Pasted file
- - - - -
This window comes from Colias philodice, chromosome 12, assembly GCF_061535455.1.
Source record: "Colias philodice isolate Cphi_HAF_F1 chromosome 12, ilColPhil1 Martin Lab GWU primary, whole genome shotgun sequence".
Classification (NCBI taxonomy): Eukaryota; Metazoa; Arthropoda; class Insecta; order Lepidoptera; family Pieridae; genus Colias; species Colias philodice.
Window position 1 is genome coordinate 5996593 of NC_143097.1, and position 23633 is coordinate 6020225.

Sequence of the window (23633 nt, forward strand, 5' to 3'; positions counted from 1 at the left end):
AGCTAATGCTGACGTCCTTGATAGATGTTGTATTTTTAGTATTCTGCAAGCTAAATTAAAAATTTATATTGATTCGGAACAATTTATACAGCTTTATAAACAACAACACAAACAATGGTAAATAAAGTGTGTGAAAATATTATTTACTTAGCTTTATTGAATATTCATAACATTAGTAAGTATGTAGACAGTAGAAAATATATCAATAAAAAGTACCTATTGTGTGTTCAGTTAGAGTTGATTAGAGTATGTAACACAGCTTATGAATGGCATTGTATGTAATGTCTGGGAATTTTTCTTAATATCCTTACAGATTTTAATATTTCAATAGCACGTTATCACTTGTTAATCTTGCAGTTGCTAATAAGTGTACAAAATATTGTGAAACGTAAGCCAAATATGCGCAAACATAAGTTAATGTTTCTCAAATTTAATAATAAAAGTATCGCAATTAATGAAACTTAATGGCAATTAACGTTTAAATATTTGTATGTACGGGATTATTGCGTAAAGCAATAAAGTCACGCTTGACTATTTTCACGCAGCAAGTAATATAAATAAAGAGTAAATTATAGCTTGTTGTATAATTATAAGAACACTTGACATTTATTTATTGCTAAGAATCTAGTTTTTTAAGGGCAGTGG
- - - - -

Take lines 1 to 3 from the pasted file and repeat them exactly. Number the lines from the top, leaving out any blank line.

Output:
This window comes from Colias philodice, chromosome 12, assembly GCF_061535455.1.
Source record: "Colias philodice isolate Cphi_HAF_F1 chromosome 12, ilColPhil1 Martin Lab GWU primary, whole genome shotgun sequence".
Classification (NCBI taxonomy): Eukaryota; Metazoa; Arthropoda; class Insecta; order Lepidoptera; family Pieridae; genus Colias; species Colias philodice.